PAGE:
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Appropriateness and suitability for investors

This article is part of
Guide to Enterprise Investment Schemes

EIS are medium-term illiquid investments requiring a minimum of three years to secure tax relief, Daniel Kiernan, director of alternative investment research provider Intelligent Partnership, says.

Mr Kiernan says EIS has a high degree of risk as they target early stage (and start-up) companies and are not appropriate for all investors, with the tax advantages likely to be particularly applicable to higher rate taxpayers.

According to Mr Kiernan, EIS are likely to only be suitable for:

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1) experienced investors who are comfortable with taking on a high level of risk;

2) investors with a medium-term investment horizon who understand the illiquid nature of the investment; and

3) investors liable to higher rates of income tax.

Along with venture capital trusts (VCTs), Mr Kiernan says EIS may become more suitable once other tax efficient options such as pension contributions and individual savings accounts (Isas) have been fully utilised.

He says it is unlikely that EIS would be suitable for the majority of normal rate tax payers and it would be prudent to explore mainstream solutions first.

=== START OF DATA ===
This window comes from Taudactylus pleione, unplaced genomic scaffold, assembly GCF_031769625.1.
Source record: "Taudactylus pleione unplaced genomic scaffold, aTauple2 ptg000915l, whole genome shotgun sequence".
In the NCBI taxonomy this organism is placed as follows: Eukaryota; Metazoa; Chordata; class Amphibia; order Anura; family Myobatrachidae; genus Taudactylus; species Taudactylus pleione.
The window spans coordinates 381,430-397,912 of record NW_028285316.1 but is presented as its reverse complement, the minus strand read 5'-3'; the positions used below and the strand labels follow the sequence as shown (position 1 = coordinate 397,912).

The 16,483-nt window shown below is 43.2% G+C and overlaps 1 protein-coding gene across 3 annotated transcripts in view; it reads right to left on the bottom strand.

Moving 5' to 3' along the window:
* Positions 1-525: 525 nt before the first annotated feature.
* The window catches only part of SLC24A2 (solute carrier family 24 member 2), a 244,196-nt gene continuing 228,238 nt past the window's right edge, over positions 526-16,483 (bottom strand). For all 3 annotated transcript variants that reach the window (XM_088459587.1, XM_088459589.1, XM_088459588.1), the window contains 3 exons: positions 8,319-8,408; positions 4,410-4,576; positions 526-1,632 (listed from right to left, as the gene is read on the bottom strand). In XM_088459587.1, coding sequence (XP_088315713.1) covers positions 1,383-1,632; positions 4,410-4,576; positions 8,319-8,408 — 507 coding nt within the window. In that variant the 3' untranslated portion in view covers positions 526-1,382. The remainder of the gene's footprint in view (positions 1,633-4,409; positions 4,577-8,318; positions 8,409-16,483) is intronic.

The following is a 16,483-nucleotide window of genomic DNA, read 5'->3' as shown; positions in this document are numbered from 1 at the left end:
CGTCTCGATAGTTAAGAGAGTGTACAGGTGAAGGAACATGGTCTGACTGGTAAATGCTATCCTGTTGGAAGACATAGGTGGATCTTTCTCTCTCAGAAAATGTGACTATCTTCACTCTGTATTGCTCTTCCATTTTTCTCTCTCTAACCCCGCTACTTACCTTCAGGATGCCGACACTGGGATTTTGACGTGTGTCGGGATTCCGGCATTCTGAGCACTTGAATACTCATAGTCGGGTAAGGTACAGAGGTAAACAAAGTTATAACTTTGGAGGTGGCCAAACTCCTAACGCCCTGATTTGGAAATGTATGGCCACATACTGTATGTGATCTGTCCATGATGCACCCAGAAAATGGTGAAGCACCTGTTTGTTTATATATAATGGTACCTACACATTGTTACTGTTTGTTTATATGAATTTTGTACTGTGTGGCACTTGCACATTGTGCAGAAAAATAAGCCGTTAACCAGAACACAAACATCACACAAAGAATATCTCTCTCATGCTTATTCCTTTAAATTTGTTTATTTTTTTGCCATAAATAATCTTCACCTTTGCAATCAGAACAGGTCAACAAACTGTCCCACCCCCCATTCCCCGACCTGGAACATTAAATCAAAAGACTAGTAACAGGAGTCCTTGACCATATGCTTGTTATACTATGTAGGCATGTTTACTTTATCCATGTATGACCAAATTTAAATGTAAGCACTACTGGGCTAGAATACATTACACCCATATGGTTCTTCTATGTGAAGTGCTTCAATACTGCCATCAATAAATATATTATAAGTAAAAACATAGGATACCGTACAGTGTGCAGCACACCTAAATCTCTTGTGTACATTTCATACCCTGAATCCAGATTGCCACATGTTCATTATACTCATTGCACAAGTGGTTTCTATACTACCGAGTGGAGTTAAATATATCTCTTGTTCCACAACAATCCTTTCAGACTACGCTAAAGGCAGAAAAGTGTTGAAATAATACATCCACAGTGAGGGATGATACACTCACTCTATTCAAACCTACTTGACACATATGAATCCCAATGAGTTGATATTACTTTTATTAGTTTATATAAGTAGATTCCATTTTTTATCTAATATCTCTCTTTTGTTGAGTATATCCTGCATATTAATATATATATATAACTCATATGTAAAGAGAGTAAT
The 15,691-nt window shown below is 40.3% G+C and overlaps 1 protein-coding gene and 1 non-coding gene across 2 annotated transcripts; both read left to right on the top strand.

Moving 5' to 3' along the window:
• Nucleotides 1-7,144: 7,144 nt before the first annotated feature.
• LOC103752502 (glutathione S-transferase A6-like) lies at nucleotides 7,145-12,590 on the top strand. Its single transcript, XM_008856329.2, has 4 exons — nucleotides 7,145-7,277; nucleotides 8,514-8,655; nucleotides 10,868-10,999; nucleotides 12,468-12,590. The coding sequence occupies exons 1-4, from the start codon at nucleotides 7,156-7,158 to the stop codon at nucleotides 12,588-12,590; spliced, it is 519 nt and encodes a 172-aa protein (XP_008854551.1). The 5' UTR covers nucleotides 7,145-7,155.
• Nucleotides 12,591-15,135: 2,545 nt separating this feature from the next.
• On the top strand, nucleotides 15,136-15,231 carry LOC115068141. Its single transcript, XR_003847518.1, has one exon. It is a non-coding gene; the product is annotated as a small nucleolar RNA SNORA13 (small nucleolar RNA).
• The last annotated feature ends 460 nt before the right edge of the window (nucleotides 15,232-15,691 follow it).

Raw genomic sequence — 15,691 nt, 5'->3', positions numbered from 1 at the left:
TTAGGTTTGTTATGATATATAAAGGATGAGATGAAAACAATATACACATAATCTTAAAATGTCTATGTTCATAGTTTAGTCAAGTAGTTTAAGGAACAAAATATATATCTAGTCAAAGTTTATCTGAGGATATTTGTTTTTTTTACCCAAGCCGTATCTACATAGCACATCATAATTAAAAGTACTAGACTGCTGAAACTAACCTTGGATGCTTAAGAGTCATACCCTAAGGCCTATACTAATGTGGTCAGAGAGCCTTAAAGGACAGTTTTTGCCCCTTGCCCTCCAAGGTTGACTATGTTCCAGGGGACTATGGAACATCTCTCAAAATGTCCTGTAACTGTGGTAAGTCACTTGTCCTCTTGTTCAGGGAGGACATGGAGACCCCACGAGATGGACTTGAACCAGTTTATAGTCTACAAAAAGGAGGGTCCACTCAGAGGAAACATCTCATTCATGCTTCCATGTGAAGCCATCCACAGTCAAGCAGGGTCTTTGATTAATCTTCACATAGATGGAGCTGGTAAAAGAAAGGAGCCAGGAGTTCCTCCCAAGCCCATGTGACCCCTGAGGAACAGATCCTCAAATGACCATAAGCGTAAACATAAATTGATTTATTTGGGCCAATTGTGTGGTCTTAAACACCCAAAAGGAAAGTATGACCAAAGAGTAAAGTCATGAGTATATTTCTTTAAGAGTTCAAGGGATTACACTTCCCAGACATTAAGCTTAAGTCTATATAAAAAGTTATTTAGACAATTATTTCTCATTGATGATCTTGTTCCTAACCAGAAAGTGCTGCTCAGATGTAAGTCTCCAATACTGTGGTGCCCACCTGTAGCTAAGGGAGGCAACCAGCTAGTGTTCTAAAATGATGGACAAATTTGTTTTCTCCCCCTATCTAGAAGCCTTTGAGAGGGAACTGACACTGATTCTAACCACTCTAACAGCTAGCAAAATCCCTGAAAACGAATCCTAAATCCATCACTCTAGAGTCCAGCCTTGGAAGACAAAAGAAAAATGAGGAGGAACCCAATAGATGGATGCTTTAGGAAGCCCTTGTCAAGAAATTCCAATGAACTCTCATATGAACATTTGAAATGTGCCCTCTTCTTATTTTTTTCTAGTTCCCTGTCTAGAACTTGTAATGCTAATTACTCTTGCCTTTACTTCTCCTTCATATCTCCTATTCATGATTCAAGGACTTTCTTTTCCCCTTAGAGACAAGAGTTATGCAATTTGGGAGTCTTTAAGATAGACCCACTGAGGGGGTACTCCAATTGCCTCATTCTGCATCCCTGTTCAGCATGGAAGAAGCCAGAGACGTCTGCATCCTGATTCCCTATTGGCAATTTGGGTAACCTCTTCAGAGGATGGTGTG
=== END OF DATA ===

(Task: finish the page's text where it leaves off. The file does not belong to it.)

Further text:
Mr Kiernan says the right approach may be to identify how much a client would allocate to high risk, small UK companies and then use EIS to provide part of the exposure.

He says it is important for potential investors and their advisers to assess the following:

1) the size of the intended allocation to higher-risk EIS companies;

2) whether to make a single investment, discretionary managed investment of EIS fund;

3) what sectors of companies may be of interest; and

4) whether the investor wants passive or active involvement (business angel wishing to use skills).

Jonathan Gain, chief executive of Stellar Asset Management, says it is important to be comfortable with the underlying nature of the investment and not let the tax incentives sway the decision.

Mr Gain says these incentives are put in place by government in order to attract investment into smaller UK companies to compensate investors for the added risk they are taking.

That being said, Mr Gain says for a higher rate tax payer (45 per cent), if they are able to receive the initial income tax relief on their investment and their investment was to reduce totally to zero, the maximum amount of actual money they could lose would be 42 per cent of their initial investment utilising loss relief.

Mr Gain says this means that an investor is not taking as big a gamble as may initially be thought.

He says: “Typical investors are those with income taxable at the highest rate, those looking to shelter capital gains and for some elderly investors with a substantial estate looking to obtain some relief from inheritance tax.”

Although the tax reliefs are hugely appealing, Mr Gain says the underlying investment must be within their asset allocation boundaries and match their income and growth requirements.

He says: “Different investment houses offer different investment strategies, some with income and others capital growth; some more speculative and some more asset-backed.